Fire that almost killed Coast Guardsman now fuels his passion

SAN PEDRO, Calif. -- Petty Officer 2nd Class Brian McClean, an Information System Technician stationed at Electronics Support Detachment San Pedro, inpsires others with his unique style of Hip-Hop music. Growing up in an impoverished neighborhood in Philadephia and surviving near-death by fire has motivated McClean to do the best he can in life and in music. U.S. Coast Guard photo illustration by Petty Officer 3rd Class Cory J. Mendenhall.

“Chief Alex Haley (Coast Guard – Ret.) made huge steps. He went through a lot of struggles that I don’t have to. He opened up a lot of lanes for us. I think that everyone should learn from that, and appreciate any civil rights leader, white or black, because there’s plenty of them,” said Petty Officer 2nd Class Brian McClean.

SAN PEDRO, Calif. – The streets of West Philadelphia can be a difficult place to live. It is cold and impoverished. Drugs, gangs and violence are rampant. Opportunity is scarce. Some people would allow such circumstances to hinder their progress and douse their dreams. Others pull motivation from the despair, turning their trials to triumphs. As is the case with Brian McClean, a Petty Officer 2nd Class, and an up-and-coming hip-hop artist.

At age 13, McClean suffered second and third-degree burns over twenty percent of his body after a horrific fireworks accident. This incident sparked McClean’s hip-hop moniker “3rDegr33”.

“I developed the name 3rDegr33 to remember that big changing point in my life,” explained McClean. “It was a big motivator for me to get things right and be more serious and more focused.”

After the accident, McClean endured a series of painful rehabilitation treatments and could not attend regular school for six months. “Just going through the rehabilitation process helped me grow a lot,” said McClean. “It made me appreciate being alive, how lucky I was.”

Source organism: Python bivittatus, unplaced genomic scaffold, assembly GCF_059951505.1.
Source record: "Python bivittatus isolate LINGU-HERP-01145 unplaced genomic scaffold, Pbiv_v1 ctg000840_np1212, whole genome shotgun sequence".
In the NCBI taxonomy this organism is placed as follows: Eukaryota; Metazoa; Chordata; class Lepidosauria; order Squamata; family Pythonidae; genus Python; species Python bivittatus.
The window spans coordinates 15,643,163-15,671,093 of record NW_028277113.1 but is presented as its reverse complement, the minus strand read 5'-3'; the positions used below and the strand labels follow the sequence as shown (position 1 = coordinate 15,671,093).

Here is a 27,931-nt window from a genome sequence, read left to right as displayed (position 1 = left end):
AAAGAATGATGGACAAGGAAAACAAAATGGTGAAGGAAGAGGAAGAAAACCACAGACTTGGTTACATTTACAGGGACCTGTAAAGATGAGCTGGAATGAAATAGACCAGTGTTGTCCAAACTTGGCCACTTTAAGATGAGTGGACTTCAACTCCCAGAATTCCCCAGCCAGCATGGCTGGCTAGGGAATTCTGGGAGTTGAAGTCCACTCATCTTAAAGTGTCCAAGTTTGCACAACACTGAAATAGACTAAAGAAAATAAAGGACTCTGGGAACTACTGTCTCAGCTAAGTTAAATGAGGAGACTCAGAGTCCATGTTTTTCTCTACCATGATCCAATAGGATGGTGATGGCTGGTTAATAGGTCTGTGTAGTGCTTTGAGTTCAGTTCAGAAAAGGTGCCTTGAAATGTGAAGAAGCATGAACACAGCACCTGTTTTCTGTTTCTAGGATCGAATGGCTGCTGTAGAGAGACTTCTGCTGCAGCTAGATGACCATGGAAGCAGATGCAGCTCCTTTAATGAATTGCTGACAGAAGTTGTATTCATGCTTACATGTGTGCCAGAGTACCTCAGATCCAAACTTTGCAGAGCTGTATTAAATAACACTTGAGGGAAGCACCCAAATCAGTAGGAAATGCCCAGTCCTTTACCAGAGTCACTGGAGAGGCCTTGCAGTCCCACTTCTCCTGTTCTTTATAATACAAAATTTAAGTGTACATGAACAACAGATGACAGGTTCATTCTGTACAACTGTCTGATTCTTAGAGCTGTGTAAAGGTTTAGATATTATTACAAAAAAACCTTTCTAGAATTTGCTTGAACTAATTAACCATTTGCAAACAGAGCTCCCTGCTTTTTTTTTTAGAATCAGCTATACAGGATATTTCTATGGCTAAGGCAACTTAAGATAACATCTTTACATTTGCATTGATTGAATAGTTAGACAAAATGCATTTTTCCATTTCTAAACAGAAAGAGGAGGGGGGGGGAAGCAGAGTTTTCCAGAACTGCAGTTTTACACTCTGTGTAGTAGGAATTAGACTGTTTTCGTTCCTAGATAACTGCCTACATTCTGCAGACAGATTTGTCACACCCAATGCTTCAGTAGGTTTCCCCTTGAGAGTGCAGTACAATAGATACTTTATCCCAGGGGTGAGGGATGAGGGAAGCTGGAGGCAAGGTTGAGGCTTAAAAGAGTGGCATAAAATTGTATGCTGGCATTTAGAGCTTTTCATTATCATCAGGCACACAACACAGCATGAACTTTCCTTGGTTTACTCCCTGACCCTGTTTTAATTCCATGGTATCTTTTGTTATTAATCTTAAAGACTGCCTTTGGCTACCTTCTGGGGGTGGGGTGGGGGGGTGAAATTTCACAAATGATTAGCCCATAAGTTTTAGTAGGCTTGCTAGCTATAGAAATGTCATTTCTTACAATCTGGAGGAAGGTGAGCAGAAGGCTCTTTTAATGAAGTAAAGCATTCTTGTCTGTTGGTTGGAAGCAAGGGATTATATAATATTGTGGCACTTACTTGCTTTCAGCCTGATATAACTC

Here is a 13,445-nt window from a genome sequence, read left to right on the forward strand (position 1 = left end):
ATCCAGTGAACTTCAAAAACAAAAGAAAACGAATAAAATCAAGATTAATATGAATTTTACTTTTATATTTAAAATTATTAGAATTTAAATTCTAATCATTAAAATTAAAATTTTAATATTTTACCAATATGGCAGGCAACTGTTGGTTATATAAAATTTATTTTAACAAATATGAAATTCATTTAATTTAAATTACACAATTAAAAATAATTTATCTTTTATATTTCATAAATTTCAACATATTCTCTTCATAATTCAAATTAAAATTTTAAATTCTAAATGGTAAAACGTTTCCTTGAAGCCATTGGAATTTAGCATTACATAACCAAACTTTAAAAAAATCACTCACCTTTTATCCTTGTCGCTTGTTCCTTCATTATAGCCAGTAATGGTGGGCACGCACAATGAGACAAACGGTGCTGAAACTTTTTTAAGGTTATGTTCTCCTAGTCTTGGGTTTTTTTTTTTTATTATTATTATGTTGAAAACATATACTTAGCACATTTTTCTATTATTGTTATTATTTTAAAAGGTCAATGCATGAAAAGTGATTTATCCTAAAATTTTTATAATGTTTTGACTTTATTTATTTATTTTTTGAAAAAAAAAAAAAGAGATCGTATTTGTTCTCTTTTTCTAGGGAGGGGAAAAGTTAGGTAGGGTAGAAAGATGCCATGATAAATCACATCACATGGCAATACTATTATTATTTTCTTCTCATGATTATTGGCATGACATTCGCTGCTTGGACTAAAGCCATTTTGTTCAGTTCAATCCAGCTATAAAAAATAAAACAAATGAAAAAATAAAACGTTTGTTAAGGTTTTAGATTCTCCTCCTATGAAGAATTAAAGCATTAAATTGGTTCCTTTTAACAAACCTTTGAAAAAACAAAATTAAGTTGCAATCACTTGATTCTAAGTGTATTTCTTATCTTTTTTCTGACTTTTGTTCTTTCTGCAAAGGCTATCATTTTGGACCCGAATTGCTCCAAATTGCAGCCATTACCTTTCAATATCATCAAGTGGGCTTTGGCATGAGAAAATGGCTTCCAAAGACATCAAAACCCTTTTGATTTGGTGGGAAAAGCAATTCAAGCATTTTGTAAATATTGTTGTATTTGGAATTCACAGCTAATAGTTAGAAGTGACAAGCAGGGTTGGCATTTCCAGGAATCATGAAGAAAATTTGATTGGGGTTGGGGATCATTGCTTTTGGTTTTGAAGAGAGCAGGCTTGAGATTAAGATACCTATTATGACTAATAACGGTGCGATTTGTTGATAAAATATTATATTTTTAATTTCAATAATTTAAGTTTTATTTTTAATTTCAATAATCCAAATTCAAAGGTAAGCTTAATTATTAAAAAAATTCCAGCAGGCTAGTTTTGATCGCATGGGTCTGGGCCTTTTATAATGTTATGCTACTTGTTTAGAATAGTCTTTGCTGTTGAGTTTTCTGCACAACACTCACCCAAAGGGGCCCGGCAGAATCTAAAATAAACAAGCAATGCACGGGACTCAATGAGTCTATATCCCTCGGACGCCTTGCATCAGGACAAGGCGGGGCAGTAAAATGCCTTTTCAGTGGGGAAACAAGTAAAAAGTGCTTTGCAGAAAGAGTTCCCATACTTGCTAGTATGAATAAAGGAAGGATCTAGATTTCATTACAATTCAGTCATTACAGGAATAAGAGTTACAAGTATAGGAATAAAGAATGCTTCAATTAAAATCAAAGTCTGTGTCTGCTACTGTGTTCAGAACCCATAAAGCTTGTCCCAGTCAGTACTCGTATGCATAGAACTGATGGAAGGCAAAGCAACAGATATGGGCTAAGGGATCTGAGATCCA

Tragedy struck again in 2005 when McClean’s mother died of lung cancer, shortly after he joined the Coast Guard. Losing his mother left McClean parentless at 21 years old, as he never knew his father.

Enduring these tragic events gave McClean a new perspective and respect for life. This outlook, coupled with the exposure gained from travelling with the Coast Guard, provided him with an eclectic experience that can be felt in his music.

“I don’t have a specific niche with the music,” explained McClean. “I’m versatile. It’s not just one style of hip-hop or rap.”

His songs weave in and out of subjects ranging from love and relationships to political issues. In one of his more popular songs, Miss Philly, McClean figuratively transforms the city of Philadelphia into a woman, to whom he professes his love and his hopes of returning. There is one common goal McClean keeps in focus when writing songs: He aims to give the people what they want.

“I just want to make music that’s good,” said McClean. “I hear a lot of trashy music out there and it’s motivated me to put something out there that people would want to hear.”

McClean’s first endeavors into music were humble, rapping into his home computer through a small microphone. “I can’t even let anyone hear it,” said McClean with a grin, “I couldn’t even release it! But it shows me how much I’ve progressed.”

McClean still does all his own recordings at home in Long Beach, Calif., although his equipment and sound quality has advanced significantly.

From an early age he discovered an aptitude for computers and would regularly take them apart to learn how they work. This innate talent allowed him to work as an information technician at the age of 16 and eventually an Information System Technician for the Coast Guard. These days, his skills carry over into the recording studio as he makes music that he hopes will reach as many people as possible.

While stardom would be a great reward for his efforts, as illustrated by his song Like a Star, McClean’s primary motivator is a simple, deep love for what he does.

“With music, that’s my main thing,” explained McClean, “to maintain that love for the music and to work to get better day by day. If you put in the effort it takes to do that, you’ll inevitably end up somewhere big.”

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